The camera uses two touchscreens to set up all parameters. The status LCD on the top shows the same basic menu as the touchscreen on the IQ3 100MP digital back and allows the user to change exposure mode (P, S, A, M) via a fingertip control. The mirror lockup function can also be activated on the screen, but the camera offers an additional mode for shooting without any vibration. It uses a motion sensor (dubbed a “seismographic sensor”) to register and control even the finest vibrations. When using this mode and pressing the shutter release button the camera will detect these very fine vibrations and will wait until the camera is absolutely vibration free. After that it will start exposure of the image automatically. In this mode the mirror lockup function is automatically activated.
The Phase One XF uses a lot of function buttons on the top (near the status LCD) and on the back. In addition, it has three setup dials. The dial on the front is used to change shutter speed while the dial on the back of the grip is used to change aperture. The third dial (on the back, near the black function button) is used for menu setup. The functions of the buttons and dials are customizable. For example, the photographer can use the shutter release button to start autofocusing (pressing the shutter button halfway down) or he can use the function button on the back to start the AF system manually.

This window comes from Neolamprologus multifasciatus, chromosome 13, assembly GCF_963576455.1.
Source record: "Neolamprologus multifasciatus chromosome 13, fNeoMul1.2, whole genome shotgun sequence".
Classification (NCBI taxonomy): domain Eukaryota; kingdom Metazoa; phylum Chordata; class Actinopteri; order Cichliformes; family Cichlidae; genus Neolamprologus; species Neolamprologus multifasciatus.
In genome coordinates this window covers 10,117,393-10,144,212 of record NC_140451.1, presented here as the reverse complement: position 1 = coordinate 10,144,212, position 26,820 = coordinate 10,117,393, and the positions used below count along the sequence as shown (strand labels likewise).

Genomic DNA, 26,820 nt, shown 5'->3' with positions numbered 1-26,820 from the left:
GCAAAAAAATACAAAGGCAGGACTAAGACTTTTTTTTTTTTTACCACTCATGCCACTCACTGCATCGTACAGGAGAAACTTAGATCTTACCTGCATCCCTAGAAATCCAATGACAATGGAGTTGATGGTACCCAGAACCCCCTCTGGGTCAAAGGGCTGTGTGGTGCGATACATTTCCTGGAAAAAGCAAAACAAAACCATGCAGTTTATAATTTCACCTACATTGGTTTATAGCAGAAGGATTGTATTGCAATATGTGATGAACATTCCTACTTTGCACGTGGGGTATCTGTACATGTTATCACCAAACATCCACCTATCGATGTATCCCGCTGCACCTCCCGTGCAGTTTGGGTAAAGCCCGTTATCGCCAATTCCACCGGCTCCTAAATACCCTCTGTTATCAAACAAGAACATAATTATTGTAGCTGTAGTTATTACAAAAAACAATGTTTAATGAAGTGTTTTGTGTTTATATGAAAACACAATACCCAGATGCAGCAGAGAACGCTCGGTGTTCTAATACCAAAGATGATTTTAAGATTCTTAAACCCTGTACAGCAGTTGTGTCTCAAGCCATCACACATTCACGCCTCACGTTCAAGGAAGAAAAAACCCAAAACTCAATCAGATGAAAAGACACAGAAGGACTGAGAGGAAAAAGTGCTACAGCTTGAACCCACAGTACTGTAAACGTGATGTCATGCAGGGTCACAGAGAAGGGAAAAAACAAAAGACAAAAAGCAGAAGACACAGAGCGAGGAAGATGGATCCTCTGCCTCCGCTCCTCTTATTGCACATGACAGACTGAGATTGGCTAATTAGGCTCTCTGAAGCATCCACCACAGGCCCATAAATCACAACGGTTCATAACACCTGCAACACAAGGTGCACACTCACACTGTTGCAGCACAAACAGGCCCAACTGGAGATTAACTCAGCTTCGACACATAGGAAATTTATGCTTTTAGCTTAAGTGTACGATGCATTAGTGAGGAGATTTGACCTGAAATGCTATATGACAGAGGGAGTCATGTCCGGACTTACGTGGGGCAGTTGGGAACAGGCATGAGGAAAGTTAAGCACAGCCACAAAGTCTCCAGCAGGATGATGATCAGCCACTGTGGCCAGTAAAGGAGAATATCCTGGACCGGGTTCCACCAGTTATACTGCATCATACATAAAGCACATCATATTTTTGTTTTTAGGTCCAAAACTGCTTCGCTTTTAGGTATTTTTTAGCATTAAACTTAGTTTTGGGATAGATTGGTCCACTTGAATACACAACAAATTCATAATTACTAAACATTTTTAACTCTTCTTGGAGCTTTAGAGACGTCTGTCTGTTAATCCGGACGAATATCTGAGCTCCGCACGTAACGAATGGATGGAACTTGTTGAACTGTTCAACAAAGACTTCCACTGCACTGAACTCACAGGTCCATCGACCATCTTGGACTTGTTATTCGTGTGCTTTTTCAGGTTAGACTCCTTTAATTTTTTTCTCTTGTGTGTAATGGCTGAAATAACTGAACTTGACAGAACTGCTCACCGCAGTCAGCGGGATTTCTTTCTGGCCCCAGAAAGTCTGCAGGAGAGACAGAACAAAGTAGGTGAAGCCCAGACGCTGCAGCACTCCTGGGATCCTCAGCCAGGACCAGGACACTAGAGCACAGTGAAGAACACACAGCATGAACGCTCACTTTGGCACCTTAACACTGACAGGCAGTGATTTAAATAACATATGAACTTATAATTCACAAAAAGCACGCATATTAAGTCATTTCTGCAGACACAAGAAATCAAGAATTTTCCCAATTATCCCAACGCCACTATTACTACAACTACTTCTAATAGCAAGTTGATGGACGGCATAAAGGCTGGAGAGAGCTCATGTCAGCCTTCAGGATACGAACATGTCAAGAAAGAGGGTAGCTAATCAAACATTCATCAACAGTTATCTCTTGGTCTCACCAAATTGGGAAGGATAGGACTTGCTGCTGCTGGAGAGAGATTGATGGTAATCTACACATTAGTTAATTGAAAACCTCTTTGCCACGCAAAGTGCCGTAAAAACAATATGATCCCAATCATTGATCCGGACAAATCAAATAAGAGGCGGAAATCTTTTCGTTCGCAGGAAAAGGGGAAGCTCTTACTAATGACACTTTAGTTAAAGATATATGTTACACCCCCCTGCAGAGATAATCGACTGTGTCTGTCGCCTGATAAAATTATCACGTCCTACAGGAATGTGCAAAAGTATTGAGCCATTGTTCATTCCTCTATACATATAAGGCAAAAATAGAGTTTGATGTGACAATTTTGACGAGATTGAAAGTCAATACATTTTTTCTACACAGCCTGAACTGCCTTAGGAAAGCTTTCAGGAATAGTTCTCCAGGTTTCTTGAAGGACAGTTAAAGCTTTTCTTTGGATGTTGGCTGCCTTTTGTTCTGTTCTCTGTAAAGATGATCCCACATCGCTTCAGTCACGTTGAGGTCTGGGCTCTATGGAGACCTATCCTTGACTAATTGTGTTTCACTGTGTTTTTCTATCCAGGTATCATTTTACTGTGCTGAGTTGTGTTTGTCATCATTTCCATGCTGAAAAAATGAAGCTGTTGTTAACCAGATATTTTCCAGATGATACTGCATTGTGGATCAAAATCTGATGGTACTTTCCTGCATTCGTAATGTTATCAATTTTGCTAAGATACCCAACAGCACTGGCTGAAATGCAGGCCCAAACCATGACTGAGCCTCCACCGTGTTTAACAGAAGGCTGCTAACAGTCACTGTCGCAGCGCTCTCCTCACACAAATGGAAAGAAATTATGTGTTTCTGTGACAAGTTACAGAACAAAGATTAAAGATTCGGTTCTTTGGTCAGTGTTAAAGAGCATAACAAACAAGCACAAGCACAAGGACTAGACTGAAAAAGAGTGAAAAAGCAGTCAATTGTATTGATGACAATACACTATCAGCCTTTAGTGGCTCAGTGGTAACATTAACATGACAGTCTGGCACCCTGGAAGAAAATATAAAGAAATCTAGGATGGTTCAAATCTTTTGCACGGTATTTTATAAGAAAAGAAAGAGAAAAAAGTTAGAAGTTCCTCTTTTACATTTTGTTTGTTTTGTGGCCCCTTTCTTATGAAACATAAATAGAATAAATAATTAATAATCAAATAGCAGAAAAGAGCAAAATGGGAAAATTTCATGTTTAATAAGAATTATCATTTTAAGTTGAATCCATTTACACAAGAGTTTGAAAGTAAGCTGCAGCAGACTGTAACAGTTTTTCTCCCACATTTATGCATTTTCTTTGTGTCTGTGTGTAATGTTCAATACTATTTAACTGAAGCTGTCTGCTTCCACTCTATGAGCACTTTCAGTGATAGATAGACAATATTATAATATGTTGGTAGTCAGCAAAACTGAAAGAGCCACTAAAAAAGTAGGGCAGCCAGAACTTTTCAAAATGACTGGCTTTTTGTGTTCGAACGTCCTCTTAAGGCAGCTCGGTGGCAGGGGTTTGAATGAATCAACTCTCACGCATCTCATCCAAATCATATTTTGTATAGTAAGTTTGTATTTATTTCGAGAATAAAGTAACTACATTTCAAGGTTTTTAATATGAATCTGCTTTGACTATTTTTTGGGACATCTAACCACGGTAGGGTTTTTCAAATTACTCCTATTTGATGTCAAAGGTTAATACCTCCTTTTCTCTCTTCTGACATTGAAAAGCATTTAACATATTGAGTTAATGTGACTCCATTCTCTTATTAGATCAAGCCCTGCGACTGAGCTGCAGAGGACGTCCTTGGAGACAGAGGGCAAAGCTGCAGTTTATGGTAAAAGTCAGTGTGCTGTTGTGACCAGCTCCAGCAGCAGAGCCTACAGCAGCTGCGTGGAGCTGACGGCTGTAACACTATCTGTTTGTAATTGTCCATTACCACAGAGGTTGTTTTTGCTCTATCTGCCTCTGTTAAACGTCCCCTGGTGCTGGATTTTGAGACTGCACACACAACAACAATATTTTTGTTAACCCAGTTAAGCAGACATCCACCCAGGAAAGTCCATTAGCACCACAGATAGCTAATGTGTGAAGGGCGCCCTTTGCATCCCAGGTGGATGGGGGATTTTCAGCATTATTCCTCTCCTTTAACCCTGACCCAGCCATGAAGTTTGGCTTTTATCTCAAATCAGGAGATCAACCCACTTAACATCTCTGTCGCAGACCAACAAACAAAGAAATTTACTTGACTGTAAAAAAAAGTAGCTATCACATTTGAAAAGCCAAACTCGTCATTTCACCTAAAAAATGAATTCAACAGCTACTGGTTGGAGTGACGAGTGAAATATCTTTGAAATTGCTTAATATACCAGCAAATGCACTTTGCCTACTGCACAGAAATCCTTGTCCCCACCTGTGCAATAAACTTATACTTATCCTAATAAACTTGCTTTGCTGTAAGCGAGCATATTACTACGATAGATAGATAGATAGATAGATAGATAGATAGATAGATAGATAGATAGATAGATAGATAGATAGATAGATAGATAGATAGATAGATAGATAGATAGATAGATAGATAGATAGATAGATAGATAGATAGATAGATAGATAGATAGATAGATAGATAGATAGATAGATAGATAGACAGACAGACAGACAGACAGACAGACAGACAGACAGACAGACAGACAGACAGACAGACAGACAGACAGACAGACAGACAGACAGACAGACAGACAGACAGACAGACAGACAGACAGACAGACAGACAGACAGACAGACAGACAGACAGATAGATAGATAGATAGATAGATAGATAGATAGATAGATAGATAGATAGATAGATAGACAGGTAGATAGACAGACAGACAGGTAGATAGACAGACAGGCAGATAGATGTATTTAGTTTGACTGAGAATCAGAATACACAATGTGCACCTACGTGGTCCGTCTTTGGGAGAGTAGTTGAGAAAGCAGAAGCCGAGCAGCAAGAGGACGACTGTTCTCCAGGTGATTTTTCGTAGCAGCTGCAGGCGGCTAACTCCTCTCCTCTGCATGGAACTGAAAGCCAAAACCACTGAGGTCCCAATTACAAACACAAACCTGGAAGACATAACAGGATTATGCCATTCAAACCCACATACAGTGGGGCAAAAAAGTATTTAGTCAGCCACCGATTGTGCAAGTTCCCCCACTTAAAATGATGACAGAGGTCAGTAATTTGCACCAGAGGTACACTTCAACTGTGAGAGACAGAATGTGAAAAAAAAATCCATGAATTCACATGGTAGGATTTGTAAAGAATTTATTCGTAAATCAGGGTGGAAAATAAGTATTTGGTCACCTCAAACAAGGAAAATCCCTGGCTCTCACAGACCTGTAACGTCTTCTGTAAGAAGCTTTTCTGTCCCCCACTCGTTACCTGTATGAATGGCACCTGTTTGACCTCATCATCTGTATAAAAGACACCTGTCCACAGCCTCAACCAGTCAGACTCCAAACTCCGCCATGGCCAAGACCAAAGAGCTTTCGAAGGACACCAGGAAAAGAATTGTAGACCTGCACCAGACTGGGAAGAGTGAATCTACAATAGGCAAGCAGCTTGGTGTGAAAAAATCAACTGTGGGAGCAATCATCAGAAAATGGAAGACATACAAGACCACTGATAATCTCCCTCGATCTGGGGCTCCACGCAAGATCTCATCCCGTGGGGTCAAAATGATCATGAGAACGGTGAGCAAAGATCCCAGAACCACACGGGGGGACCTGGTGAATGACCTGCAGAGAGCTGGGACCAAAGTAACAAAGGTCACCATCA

Compared to other medium format systems, the AF system of the XF 100MP is very fast, but can’t be compared to current AF systems of modern SLRs or CSCs. Compared to these cameras it is slower and doesn’t offer sophisticated focusing techniques like focus tracking of moving objects. Compared to the focusing system of the Phase One 645DF, however, the XF can be switched to a smaller area (dubbed “spot AF metering”). This can be used to focus on the eyes when shooting portraits. The camera supports “hyperfocal focusing” to choose the hyperfocal distance manually to maximize the depth of field. For manual focusing the camera offers a magnifier function on its live preview screen.
The camera shoots in Raw mode and doesn’t offer a JPEG option. The photographer can choose 14- or 16-bit Raw files for maximum image quality. As of this writing, the Raw files can’t be converted in Adobe Photoshop/Lightroom. The camera is supplied with Phase One’s Capture One Pro 9 software, which allows the user to convert and optimize images. It can also be used for tethered shooting. The digital back offers a FireWire 800 and a USB 3.0 interface for recording images directly on PC or Apple Macintosh operating systems.
Comments On Image Quality